Class-based shooters and the roots of Overwatch
Overwatch is an interesting beast. Despite being Blizzard’s first attempt at a first-person shooter, and their first new franchise in a very long time, it received glowing reviews, massive sales, and is already building up one of the largest competitive scenes the genre has seen in a long time. It is a bonafide hit.
But it's not a hit that came out of nowhere. Overwatch uses mechanics and concepts from other titles to build a palatable patchwork of a game. To understand why this works, we have to understand the history of class-based shooters.
The class-based shooter as a subgenre of first-person shooters can be traced back to one game: Team Fortress. This Quake mod changed the way we look at multiplayer shooters by allowing characters to pick specific classes with unique pros and cons. It was so successful, in fact, that Valve bought out the mod developer and cranked out two more games with the Team Fortress name: Team Fortress Classic, and Team Fortress 2.
But class-shooters didn’t just stop evolving after Team Fortress 2 launched. Even TF2 has evolved over the course of its lifespan. Once a straightforward competitive shooter, TF2 now boasts too many items to count, detailed stats tracking for bragging rights, a virtual economy, and even a co-operative mode. Still, its legacy as a simple, but nuanced, game remains in the form of your actual match objectives. All you must do is capture a point or move an object by standing next to it.
Valve wasn’t the only game in town either. Splash Damage, creators of the seminal Enemy Territory franchise, have also done much to advance class-based shooters. Where Team Fortress played it safe – objectives were never too difficult to understand – Enemy Territory reveled in creating more complex scenarios for players. In a single match you could go from capturing a point to planting a bomb to rescuing an NPC to repairing an emplacement.
This complexity would continue with Enemy Territory’s sequels: Quake Wars, Brink, and Dirty Bomb. Despite flaws in each game – usually relating to balance and issues with map chokepoints – Splash Damage continued to iterate upon their formula, adding more and more mechanics such as RTS base-building (Quake Wars), separate body types and gun modification (Brink), and characters as classes (Dirty Bomb).
Characters as classes didn't originate from Splash Damage, though. That particular design approach was pioneered by Dota, the mod-turned-phenomenon that birthed two extremely popular F2P games and a horde of imitators. Every character in Dota is a unique class with abilities shared by no other characters, but similar characters perform similar roles. Thus, while TF2 only has one healer (Medic), Dota 2 has a few (Witch Doctor, Omniknight, etc) that all approach the core mechanic of "heals things" in different ways.
By merging Team Fortress’ objective design, Dirty Bomb’s class design, and Dota's ability design, Overwatch feels like a fusion of every class-based shooter of the past five years while remaining its own thing. But Overwatch isn’t the only new class-based game on the field, and with its success other developers are no doubt looking to Blizzard as the behemoth to dethrone. Paladins (Hi-Rez), Paragon (Epic), Lawbreakers (Boss Key), and Quake Champions (id) all incorporate character-centric class design in some way, and a few even hew a little close to Overwatch’s general design as well.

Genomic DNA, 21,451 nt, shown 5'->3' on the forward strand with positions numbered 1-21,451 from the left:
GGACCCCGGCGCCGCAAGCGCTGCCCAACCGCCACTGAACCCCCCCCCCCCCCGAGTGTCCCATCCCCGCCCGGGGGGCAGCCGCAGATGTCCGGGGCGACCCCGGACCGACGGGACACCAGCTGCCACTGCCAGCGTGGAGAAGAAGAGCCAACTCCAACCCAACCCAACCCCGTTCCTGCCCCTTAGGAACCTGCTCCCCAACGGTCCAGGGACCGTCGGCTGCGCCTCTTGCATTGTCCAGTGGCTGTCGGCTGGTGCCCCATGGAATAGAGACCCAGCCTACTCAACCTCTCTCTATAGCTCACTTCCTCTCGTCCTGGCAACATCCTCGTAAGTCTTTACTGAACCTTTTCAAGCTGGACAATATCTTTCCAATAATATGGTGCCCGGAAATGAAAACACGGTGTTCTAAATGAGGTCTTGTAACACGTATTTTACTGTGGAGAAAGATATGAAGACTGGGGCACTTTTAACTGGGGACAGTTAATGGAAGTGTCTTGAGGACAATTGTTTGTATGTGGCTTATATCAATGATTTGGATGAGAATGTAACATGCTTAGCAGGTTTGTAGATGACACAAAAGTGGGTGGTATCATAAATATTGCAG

Being a good class-based shooter is more than just having shooting with character classes, though. Overwatch succeeds because it is so simple, so straightforward, so cartoonish that anybody can start playing and understand how it works. It's a collection of Saturday morning cartoon characters blasting each other with sound waves and punching each other with gorilla fists.
In fact, it's this silliness that ends up making Overwatch so appealing. By centering each class around both a unique visual aesthetic and an interesting, if stereotypical, backstory, Overwatch provides players with enough lore to keep them invested in their favorites. These lore connections are further explored through machinima, comics, and in-game character dialogue, but are never made so concrete as to disrupt fan interpretations of each character. Blizzard built a framework for each character - personality traits, aesthetics, etc - and then encouraged the fans to flesh the characters out.
If this sounds familiar, it's because this is exactly what Valve did with their own properties. Many character-centric videos (such as Meet the Spy) and comics later, players now have a distinct investment in the personalities and playstyles of the TF2 classes. Thanks to dialogue between characters as you play each level, Left 4 Dead conveys story and relationships without cutscenes.
By using these narrative tricks in combination with a meticulous level of polish, Blizzard gave Overwatch the one thing it really needed to succeed: a fanbase invested in the characters they play. As such, Overwatch is the fastest growing competitive game in the world - it even eclipsed League of Legends as the most played game in South Korean internet cafes, which is no small feat - and has a massive and vibrant fan community already. These are the sorts of metrics most companies can only dream of.
Overwatch heralds a deluge of new class-based shooters, but it will likely outlive the gold rush it helped to start. After all, it's not doing anything new, but rather tweaking old design in a way that's approachable for a general audience without sacrificing the high skill ceiling that attracts a dedicated competitive community.
Now, if you'll excuse me, I have to go get play of the game for missing four shots as Widowmaker.